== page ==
Friday, August 12, 2016

Approved Plan Includes Over 1,000 Miles of Bike Lanes

By Armando Landin   

City Council has approved the final Comprehensive Bike Plan for El Paso that could add nearly 1,000 miles of bike lanes throughout the Sun City.

This "heat map" shows the demand for bike lanes throughout El Paso, from the recently adopted Comprehensive Bike Plan. (City of El Paso)

The plan includes recommendations for which streets around El Paso should have bike lanes added, and the types of bike lanes they should get. It contains an extensive atlas for each area of town.

Creating an interconnected network of bike lanes is the goal, according to the plan. Currently, there are about 140 miles of bike lanes in El Paso. The plan states that number should be between 900 and 1,100 miles.

Dashed lines represent proposed bike lanes as part of the Comprehensive Bike Plan in El Paso. The range in colors represent different types of bike lanes. (City of El Paso)

The Comprehensive Bike Plan was developed with input from community meetings and feedback from stakeholders.

City and Transportation officials will use the plan as a guide when building new roads, as well as adding bike lanes to existing streets in hopes that increased mileage leads to more folks using bikes to get around El Paso.

The Comprehensive Bike Plan of El Paso recommends adding over 900 miles of bike lanes to the city's streets. (City of El Paso)

There is no concrete timeline for developing the increased bike lane mileage, though the City hopes to "create a comprehensive network of bike infrastructure over the next decade."

"This plan will allow the city to develop infrastructure which accommodates all users including motorists, pedestrians, mass transit users and bicyclists," said Fred Lopez, Assistant Director of the City of El Paso's Capital Improvement Department, in an email message.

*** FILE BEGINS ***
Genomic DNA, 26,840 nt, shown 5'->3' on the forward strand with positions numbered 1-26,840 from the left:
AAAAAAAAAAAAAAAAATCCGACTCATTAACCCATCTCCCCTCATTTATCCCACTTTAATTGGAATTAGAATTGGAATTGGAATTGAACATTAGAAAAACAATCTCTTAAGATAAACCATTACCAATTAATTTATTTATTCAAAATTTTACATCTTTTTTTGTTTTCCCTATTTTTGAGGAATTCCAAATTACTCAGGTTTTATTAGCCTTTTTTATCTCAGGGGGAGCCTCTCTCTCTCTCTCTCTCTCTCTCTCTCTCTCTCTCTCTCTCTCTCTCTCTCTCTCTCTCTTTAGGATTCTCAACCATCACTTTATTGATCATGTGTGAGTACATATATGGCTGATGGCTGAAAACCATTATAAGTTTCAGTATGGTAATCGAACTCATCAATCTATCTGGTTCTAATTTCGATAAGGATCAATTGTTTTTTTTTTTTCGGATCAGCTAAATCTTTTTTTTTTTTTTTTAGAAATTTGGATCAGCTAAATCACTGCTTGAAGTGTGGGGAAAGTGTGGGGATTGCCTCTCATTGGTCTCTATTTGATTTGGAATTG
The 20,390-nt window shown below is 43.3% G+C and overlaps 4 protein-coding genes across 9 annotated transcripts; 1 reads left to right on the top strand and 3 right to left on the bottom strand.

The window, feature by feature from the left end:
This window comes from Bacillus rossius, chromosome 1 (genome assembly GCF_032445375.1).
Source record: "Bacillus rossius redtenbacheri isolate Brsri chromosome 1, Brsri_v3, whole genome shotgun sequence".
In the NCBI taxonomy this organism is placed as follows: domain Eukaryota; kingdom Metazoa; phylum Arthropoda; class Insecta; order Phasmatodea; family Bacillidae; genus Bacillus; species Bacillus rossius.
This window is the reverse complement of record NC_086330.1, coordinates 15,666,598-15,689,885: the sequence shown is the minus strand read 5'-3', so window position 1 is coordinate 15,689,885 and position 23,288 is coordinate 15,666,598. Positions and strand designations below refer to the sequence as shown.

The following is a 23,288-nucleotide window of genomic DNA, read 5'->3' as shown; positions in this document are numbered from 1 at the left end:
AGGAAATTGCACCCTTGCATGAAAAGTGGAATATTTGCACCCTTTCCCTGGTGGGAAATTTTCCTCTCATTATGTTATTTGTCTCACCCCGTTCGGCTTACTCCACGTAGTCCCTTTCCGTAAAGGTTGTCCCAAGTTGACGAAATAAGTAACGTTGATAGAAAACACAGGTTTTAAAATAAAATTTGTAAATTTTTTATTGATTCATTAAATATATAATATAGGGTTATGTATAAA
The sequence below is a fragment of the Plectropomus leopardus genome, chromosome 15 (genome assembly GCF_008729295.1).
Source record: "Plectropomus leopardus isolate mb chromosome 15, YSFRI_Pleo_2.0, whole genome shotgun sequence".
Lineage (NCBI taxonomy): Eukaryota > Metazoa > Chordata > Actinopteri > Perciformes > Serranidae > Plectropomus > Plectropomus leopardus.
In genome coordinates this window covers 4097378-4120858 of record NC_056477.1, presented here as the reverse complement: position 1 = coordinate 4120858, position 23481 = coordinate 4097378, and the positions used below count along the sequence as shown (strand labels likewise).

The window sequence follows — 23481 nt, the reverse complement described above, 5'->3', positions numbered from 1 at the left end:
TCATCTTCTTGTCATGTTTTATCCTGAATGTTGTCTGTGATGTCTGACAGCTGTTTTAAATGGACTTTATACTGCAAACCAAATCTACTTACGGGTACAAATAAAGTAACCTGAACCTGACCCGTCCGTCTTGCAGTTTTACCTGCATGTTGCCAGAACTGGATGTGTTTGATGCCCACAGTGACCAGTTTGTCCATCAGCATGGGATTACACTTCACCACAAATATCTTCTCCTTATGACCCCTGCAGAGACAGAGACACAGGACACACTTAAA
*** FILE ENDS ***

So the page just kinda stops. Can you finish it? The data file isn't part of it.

This section of the Comprehensive Bike Plan's atlas shows a section of East El Paso. Solid colored lines indicate existing bike lanes while dashed lines are proposed routes. (City of El Paso)

"The plan is an important component of improving El Paso's quality of life by encouraging regional cooperation and recommends key changes to planning processes and land use policies to ensure bicycle infrastructure is more thoughtfully integrated into existing roadways, off-street paths, and new development."

The plan can be viewed in its entirety at the City of El Paso website by clicking here.


  1. More bike lanes are great as long as there is accompanying outreach/marketing on how to use them and use them safely. I can't count the number of times I've seen drivers careen into the new bike lanes at Redd and Resler and try to use them as a third lane. They end up having to cut off traffic and merge back into the right lane which is dangerous to both drivers in that lane and cyclists using the bike lane. I never once heard a radio ad or saw a billboard, TV commercial or other ad advising people about the lane changes and how to drive safely in and around them.

  2. How was the demand for bicycle facilities measured?

  3. Now only if they can use better paint for the bike and car lanes! The stripping on Resler near Franklin High School is almost gone and even with a small rain it is impossible to see any white lines.

  4. The commuter bike has been designed particularly keeping in mind commuting over short and long distances. best hybrid bikes for Women's under 300